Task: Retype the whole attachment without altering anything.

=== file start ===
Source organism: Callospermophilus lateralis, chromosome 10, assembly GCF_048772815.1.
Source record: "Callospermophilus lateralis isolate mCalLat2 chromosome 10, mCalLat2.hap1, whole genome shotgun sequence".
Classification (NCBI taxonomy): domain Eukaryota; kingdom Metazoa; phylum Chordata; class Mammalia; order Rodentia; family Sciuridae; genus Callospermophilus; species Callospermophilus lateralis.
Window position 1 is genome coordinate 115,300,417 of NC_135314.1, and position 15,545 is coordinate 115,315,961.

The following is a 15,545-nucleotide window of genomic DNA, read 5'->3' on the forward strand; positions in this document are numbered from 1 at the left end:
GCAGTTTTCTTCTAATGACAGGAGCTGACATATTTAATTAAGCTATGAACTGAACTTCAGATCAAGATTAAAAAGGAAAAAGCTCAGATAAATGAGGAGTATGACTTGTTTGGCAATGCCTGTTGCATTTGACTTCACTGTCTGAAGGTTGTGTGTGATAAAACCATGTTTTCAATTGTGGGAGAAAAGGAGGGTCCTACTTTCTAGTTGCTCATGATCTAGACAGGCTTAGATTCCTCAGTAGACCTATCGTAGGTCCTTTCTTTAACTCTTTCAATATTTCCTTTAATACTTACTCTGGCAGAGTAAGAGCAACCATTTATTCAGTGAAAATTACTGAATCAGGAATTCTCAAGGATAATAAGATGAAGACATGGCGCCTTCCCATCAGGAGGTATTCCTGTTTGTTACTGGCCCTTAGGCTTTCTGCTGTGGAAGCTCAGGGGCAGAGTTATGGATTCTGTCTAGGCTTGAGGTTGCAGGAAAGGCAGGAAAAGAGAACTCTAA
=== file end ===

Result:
Source organism: Callospermophilus lateralis, chromosome 10, assembly GCF_048772815.1.
Source record: "Callospermophilus lateralis isolate mCalLat2 chromosome 10, mCalLat2.hap1, whole genome shotgun sequence".
Classification (NCBI taxonomy): domain Eukaryota; kingdom Metazoa; phylum Chordata; class Mammalia; order Rodentia; family Sciuridae; genus Callospermophilus; species Callospermophilus lateralis.
Window position 1 is genome coordinate 115,300,417 of NC_135314.1, and position 15,545 is coordinate 115,315,961.

The following is a 15,545-nucleotide window of genomic DNA, read 5'->3' on the forward strand; positions in this document are numbered from 1 at the left end:
GCAGTTTTCTTCTAATGACAGGAGCTGACATATTTAATTAAGCTATGAACTGAACTTCAGATCAAGATTAAAAAGGAAAAAGCTCAGATAAATGAGGAGTATGACTTGTTTGGCAATGCCTGTTGCATTTGACTTCACTGTCTGAAGGTTGTGTGTGATAAAACCATGTTTTCAATTGTGGGAGAAAAGGAGGGTCCTACTTTCTAGTTGCTCATGATCTAGACAGGCTTAGATTCCTCAGTAGACCTATCGTAGGTCCTTTCTTTAACTCTTTCAATATTTCCTTTAATACTTACTCTGGCAGAGTAAGAGCAACCATTTATTCAGTGAAAATTACTGAATCAGGAATTCTCAAGGATAATAAGATGAAGACATGGCGCCTTCCCATCAGGAGGTATTCCTGTTTGTTACTGGCCCTTAGGCTTTCTGCTGTGGAAGCTCAGGGGCAGAGTTATGGATTCTGTCTAGGCTTGAGGTTGCAGGAAAGGCAGGAAAAGAGAACTCTAA